As a northerner foodie I prefer meat to fish. I like it fried crisp, whereas those in the south may prefer a curry. Since my wife is more the southern type, whenever she prepares mackerel (aila in Malayalam or bangra in Konkani), she fries the torso crisp and makes a gelatinous curry with the heads. So both are happy.
Why this talk of fish? It is common knowledge that fish begins to rot from the head. In contrast, it gets its power to swim from its tail. This can be juxtaposed on many societies or organizations. The rot usually starts from the top, even though power is derived from the bottom. Let me put it slightly differently. The head has the authority, but the tail has the power, or gives legitimacy to the head; as the electorate empowers the elected leader. If there is no power in the tail then it will be a tale of slow death.
In many ways I see this happening in the Catholic Church. We have a powerful authoritarian head – the hierarchy and clergy. In contrast the tail, the laity, is limp and lifeless. In the long run this is not a healthy equation. The costs are high and the losses big. We have seen this happening already in Europe, and to a slightly lesser degree in North America; where churches are empty, barring a few pious old people.
Pope Francis has repeatedly referred to clericalism being a scourge in the church. It is the concentration of all authority, pelf and privilege in the head. This renders the tail end, the laity, inert and passive.
Jesus himself was a carpenter by profession. But with his many references to other trades like farming, horticulture, animal husbandry and fishing, he comes across as a well-rounded personality. The gospels are silent on his family life, but I daresay that Mother Mary was a good cook, and the family enjoyed their meals together. This would have played on Jesus’ mind when he chose the setting of a meal for instituting the Eucharist. He was transforming and transcending normal human activity. Let’s leave trans-substantiation out of it for now.
Perhaps his preferred diet was also fish, because that is what he prepared for his disciples on the lakeshore after the Resurrection (cf Jn 21:9-13). He often referred to fish as food (cf Mat 7:10, 14:17, 15:36, and Lk 24:42). The Dictionary of the Bible by Rev J McKenzie SJ tells us that there were 26 species of fish in the Sea of Galilee. One of them is the Red Tilapia, called Peter’s Fish (now also available in India), because it is believed to be the fish that Peter netted at Jesus’ command (cf Lk 5:1-11). There is another species that Jesus may have been familiar with – Bream. This flatfish carries its young in its mouth, hence could possibly have been the one to which Jesus alluded when he said to pay their taxes with the shekel (coin) found in the mouth of the fish (cf Mat 17:27).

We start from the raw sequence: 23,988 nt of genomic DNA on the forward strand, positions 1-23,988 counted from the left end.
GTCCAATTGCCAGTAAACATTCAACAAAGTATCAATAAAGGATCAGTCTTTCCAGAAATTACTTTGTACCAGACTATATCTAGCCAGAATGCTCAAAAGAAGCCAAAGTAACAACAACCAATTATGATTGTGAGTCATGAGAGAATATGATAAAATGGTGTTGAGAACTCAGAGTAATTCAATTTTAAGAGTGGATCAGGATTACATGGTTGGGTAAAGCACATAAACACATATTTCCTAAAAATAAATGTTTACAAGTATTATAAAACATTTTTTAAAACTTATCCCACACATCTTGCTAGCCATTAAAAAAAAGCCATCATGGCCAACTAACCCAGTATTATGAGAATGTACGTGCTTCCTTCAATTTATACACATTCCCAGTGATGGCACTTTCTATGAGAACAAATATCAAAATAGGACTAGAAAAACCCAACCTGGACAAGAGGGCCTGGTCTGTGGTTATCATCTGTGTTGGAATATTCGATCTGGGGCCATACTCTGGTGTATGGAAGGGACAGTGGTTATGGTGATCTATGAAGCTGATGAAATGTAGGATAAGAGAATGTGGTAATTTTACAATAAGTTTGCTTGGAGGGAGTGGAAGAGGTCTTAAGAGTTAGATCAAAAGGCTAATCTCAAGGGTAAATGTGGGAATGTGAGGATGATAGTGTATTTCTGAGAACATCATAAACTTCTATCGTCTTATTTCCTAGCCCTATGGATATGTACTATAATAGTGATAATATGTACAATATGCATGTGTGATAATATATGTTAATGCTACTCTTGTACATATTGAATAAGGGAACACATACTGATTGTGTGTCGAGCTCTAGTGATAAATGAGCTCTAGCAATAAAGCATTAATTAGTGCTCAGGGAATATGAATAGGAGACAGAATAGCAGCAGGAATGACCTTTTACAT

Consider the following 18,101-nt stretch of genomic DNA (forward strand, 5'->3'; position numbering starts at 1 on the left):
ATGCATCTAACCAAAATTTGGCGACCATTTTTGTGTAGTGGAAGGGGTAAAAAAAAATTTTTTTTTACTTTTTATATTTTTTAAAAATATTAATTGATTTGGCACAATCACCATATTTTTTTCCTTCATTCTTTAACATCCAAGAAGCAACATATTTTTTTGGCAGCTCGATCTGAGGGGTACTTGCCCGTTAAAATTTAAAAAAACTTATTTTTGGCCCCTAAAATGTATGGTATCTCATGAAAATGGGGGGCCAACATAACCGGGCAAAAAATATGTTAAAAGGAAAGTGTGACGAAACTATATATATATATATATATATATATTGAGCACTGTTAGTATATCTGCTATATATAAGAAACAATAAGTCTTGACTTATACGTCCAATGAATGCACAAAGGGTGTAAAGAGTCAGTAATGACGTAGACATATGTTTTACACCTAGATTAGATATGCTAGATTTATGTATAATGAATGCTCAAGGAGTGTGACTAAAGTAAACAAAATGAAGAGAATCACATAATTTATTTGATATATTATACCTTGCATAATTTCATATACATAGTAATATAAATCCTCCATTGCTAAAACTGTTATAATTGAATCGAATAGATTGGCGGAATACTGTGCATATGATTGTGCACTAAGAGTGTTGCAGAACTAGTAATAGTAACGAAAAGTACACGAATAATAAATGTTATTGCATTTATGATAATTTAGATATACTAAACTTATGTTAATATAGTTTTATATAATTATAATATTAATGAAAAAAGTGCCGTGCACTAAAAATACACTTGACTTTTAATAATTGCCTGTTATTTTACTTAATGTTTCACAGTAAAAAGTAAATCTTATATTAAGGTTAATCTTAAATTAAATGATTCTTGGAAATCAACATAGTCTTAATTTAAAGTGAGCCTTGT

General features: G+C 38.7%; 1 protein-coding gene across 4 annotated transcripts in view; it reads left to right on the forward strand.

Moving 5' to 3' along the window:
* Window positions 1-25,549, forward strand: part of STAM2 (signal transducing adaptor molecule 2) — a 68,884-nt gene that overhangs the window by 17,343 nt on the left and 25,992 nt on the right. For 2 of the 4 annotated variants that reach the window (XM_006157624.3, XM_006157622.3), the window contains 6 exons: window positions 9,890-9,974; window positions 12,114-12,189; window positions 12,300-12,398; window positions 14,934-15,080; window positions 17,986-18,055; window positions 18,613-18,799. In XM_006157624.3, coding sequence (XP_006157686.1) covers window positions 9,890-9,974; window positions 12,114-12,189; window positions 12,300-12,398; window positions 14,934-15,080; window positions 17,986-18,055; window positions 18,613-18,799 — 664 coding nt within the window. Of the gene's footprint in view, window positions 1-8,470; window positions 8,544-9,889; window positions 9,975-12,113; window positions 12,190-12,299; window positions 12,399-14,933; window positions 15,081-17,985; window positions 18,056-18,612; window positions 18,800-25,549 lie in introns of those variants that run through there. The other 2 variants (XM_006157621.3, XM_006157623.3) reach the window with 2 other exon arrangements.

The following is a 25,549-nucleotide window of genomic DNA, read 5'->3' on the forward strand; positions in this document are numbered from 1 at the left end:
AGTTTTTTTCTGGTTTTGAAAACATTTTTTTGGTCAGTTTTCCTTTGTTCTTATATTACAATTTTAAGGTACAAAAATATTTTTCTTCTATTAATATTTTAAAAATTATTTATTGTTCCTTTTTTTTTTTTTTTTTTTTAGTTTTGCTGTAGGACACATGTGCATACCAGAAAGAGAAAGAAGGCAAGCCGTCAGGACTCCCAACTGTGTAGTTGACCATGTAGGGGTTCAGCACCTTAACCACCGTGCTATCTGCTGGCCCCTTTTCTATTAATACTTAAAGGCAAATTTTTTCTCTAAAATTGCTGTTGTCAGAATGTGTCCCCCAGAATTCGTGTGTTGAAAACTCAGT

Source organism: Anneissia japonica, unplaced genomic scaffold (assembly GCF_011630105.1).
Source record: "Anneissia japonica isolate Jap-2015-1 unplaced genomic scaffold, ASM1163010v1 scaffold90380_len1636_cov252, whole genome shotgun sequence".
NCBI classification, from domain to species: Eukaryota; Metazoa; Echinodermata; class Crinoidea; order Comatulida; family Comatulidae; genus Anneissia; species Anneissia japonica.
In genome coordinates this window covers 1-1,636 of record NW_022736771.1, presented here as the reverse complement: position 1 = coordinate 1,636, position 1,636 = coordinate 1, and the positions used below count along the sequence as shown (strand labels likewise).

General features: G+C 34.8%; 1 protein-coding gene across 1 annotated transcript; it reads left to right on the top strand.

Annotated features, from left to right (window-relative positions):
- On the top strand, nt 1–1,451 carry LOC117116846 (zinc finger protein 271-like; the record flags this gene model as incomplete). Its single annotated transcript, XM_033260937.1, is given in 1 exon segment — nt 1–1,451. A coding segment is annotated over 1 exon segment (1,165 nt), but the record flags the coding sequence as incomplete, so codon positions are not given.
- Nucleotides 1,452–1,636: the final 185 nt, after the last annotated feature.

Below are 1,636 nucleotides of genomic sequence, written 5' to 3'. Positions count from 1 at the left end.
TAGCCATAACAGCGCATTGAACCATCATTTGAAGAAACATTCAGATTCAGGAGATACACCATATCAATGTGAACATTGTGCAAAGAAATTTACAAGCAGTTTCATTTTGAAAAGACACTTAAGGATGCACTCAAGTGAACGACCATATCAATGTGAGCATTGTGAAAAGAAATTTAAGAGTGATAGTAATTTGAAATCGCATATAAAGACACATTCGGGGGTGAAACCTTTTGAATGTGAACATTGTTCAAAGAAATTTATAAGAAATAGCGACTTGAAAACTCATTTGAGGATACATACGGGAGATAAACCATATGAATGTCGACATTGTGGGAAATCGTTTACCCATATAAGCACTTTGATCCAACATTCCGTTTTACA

The two recorded miracles of Jesus feeding thousands also have loaves and fish. Perhaps Jesus’ fondness for fish also led him to choose fishermen – Peter, Andrew, James and John, as his first disciples (cf Mat 4:18-22). Notice that he did not call his own carpenters, or even shepherds and farmers. Why this proclivity for fish?
He told them that henceforth he would make them fishers of men (cf Mat 4:19). This has been interpreted by overenthusiastic missionaries and evangelists as an open invitation to net as many as possible, by hook or by crook (pun intended).
Here is where I take a slightly divergent view. I draw inspiration from two Hindi words. Jal means water and Jaal means net. Jesus surely did not know Hindi, or its precursor, Sanskrit; even though one of his ancestors Sheba, the Hittite wife of David, was of Indo-European lineage. In today’s context I seek to re-interpret Jesus’ intent, when he told his disciples to be fishers of men.
Did he want them to take the fish out of the jal (water) or out of the jaal (net)? It is a challenging introspection. Does Jesus want us to live in our natural habitat, jal or water in the case of fish; or be caught in a vexatious net, the jaal? Psychiatrists, psychologists, counsellors and inner healers are proliferating by the day. Why? Because their services are required by a vexatious populace, anxious about what the morrow brings, or what is happening in and around them today. I am therefore of the considered opinion that, at least in today’s complex context, Jesus wants us to leave the fish in the water (jal) and extricate them from the net (jaal). Some evangelists may want to pack me off to hell for making such an outrageous statement.